Even were I to hold that the petition must fail because the petitioner is not physically imprisoned, this is merely a technical defense which would no longer be available to respondents if petitioner's attorney surrendered him to the authorities, whereupon undoubtedly petitioner would file a second petition.
In Nathanson v. United States, 290 U.S. 41, 54 S. Ct. 11, 78 L. Ed. 159 (1933), a warrant was issued upon the sworn allegation that the affiant had cause to suspect and believed that certain merchandise was in a specified location. The Supreme Court, noting that the affidavit was merely on suspicion and belief without any statement of adequate supporting facts, announced that under the Fourth Amendment an officer may not properly issue a search warrant to search a private dwelling unless he can find probable cause therefor from facts or circumstances presented to him under oath or affirmation. Mere affirmance of belief or suspicion is not enough.
The deficiencies in the application here involved are strikingly illustrated when compared with the affidavit which the affiant filed before the National Labor Relations Board which specifically charges that on certain dates the petitioner and others threatened affiant that if he and other employees joined the Union the employer's plant would be closed; that if they joined the Union they could no longer work for the employer; that on a certain date the employer did discharge the affiant and others because of their Union activity for the purpose of interfering with his rights and discriminating against him because of his membership in the Union. Here specific names, dates and events are alleged rather than a mere general conclusion.
The court in Giordenello v. United States, 357 U.S. 480, 78 S. Ct. 1245, 2 L. Ed. 2d 1503 (1958), applied this rule to an affidavit similar to that relied upon here, holding that the commissioner had to judge for himself the persuasiveness of the facts relied upon by a complaining officer to show probable cause. He should not accept without question the complainant's mere conclusion that the person whose arrest is sought has committed a crime. Further, that the complaint was defective because it contained no affirmative allegation that the affiant spoke with a personal knowledge of the matters contained therein; it did not indicate any sources for the complainant's *213 belief; and it did not set forth any other sufficient basis upon which a finding of probable cause could be made. The court held that in the absence of an indictment or information the issue of probable cause had to be determined by the commissioner and that an adequate basis for such a finding had to appear on the face of the complaint.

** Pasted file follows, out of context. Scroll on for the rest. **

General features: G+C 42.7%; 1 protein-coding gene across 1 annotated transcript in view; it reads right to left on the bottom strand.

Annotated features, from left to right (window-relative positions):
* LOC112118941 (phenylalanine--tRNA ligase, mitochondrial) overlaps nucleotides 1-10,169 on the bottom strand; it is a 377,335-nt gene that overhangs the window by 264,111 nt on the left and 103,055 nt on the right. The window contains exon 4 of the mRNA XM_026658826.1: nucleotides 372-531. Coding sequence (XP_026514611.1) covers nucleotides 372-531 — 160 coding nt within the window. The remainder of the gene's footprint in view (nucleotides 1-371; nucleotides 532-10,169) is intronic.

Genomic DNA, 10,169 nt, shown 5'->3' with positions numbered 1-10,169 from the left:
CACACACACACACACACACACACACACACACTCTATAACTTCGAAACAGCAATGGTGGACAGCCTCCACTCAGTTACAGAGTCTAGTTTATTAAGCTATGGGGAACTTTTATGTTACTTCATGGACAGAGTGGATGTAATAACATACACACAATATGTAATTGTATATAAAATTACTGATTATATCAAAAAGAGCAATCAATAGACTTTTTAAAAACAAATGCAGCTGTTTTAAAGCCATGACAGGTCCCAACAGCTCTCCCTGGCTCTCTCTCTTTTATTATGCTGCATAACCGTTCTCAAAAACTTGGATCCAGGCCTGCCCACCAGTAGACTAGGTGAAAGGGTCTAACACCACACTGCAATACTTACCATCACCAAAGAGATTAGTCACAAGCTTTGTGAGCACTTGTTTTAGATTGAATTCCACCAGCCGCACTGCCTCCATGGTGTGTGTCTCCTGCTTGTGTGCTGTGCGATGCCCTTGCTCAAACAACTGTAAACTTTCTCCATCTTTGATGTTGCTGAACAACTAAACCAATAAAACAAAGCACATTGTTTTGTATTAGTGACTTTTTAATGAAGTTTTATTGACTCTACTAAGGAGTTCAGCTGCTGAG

In Aquilar v. State of Texas, 378 U.S. 108, [84 S. Ct. 1509, 12 L. Ed. 2d 723] (1964), the Supreme Court, in following Nathanson and Giordenello, held that a state search warrant based upon a affidavit should not have been issued because the affidavit did not provide a sufficient basis for a finding of probable cause inasmuch as the affidavit not only "contains no affirmative allegation that the affiant spoke with personal knowledge of the matters contained therein," but it did not even contain an affirmative allegation that affiant's source "spoke with personal knowledge."